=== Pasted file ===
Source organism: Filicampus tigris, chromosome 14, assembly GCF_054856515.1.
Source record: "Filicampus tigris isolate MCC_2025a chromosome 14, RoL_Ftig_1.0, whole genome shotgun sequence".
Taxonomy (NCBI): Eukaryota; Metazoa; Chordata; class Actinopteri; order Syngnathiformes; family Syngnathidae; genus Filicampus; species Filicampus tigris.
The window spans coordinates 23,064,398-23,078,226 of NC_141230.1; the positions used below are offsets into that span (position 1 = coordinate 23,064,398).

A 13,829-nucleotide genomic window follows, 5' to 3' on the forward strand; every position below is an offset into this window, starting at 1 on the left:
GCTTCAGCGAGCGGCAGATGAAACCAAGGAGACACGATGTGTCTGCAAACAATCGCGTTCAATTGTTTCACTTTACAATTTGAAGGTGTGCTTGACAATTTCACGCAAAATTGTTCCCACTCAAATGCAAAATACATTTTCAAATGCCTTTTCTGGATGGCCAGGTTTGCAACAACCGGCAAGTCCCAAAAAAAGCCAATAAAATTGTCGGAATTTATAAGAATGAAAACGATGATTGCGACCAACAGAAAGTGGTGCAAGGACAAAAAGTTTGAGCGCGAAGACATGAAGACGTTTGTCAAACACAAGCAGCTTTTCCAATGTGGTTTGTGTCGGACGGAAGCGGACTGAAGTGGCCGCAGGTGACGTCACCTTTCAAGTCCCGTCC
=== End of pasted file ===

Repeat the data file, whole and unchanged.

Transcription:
Source organism: Filicampus tigris, chromosome 14, assembly GCF_054856515.1.
Source record: "Filicampus tigris isolate MCC_2025a chromosome 14, RoL_Ftig_1.0, whole genome shotgun sequence".
Taxonomy (NCBI): Eukaryota; Metazoa; Chordata; class Actinopteri; order Syngnathiformes; family Syngnathidae; genus Filicampus; species Filicampus tigris.
The window spans coordinates 23,064,398-23,078,226 of NC_141230.1; the positions used below are offsets into that span (position 1 = coordinate 23,064,398).

A 13,829-nucleotide genomic window follows, 5' to 3' on the forward strand; every position below is an offset into this window, starting at 1 on the left:
GCTTCAGCGAGCGGCAGATGAAACCAAGGAGACACGATGTGTCTGCAAACAATCGCGTTCAATTGTTTCACTTTACAATTTGAAGGTGTGCTTGACAATTTCACGCAAAATTGTTCCCACTCAAATGCAAAATACATTTTCAAATGCCTTTTCTGGATGGCCAGGTTTGCAACAACCGGCAAGTCCCAAAAAAAGCCAATAAAATTGTCGGAATTTATAAGAATGAAAACGATGATTGCGACCAACAGAAAGTGGTGCAAGGACAAAAAGTTTGAGCGCGAAGACATGAAGACGTTTGTCAAACACAAGCAGCTTTTCCAATGTGGTTTGTGTCGGACGGAAGCGGACTGAAGTGGCCGCAGGTGACGTCACCTTTCAAGTCCCGTCC